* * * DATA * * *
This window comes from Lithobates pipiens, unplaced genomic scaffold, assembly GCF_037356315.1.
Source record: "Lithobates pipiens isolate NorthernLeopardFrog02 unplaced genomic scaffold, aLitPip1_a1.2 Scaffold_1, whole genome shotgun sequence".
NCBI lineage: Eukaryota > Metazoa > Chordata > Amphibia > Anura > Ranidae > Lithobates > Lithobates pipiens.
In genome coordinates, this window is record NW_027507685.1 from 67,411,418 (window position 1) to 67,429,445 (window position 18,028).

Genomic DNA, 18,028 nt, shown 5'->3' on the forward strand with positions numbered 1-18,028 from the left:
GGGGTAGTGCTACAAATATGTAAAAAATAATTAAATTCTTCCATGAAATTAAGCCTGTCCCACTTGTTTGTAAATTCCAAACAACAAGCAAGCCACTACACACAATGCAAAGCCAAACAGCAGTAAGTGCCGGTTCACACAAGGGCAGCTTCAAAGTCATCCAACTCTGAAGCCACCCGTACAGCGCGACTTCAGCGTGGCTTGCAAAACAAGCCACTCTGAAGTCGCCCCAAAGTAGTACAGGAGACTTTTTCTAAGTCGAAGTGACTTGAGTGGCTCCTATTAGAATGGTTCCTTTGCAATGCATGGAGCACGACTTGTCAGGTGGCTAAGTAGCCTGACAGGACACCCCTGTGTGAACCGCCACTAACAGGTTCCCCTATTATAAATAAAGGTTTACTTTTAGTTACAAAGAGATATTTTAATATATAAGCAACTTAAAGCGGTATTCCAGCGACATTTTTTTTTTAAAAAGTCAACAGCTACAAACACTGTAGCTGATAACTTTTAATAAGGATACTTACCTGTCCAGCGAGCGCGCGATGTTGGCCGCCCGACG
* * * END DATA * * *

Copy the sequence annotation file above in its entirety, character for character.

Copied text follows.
This window comes from Lithobates pipiens, unplaced genomic scaffold, assembly GCF_037356315.1.
Source record: "Lithobates pipiens isolate NorthernLeopardFrog02 unplaced genomic scaffold, aLitPip1_a1.2 Scaffold_1, whole genome shotgun sequence".
NCBI lineage: Eukaryota > Metazoa > Chordata > Amphibia > Anura > Ranidae > Lithobates > Lithobates pipiens.
In genome coordinates, this window is record NW_027507685.1 from 67,411,418 (window position 1) to 67,429,445 (window position 18,028).

Genomic DNA, 18,028 nt, shown 5'->3' on the forward strand with positions numbered 1-18,028 from the left:
GGGGTAGTGCTACAAATATGTAAAAAATAATTAAATTCTTCCATGAAATTAAGCCTGTCCCACTTGTTTGTAAATTCCAAACAACAAGCAAGCCACTACACACAATGCAAAGCCAAACAGCAGTAAGTGCCGGTTCACACAAGGGCAGCTTCAAAGTCATCCAACTCTGAAGCCACCCGTACAGCGCGACTTCAGCGTGGCTTGCAAAACAAGCCACTCTGAAGTCGCCCCAAAGTAGTACAGGAGACTTTTTCTAAGTCGAAGTGACTTGAGTGGCTCCTATTAGAATGGTTCCTTTGCAATGCATGGAGCACGACTTGTCAGGTGGCTAAGTAGCCTGACAGGACACCCCTGTGTGAACCGCCACTAACAGGTTCCCCTATTATAAATAAAGGTTTACTTTTAGTTACAAAGAGATATTTTAATATATAAGCAACTTAAAGCGGTATTCCAGCGACATTTTTTTTTTAAAAAGTCAACAGCTACAAACACTGTAGCTGATAACTTTTAATAAGGATACTTACCTGTCCAGCGAGCGCGCGATGTTGGCCGCCCGACG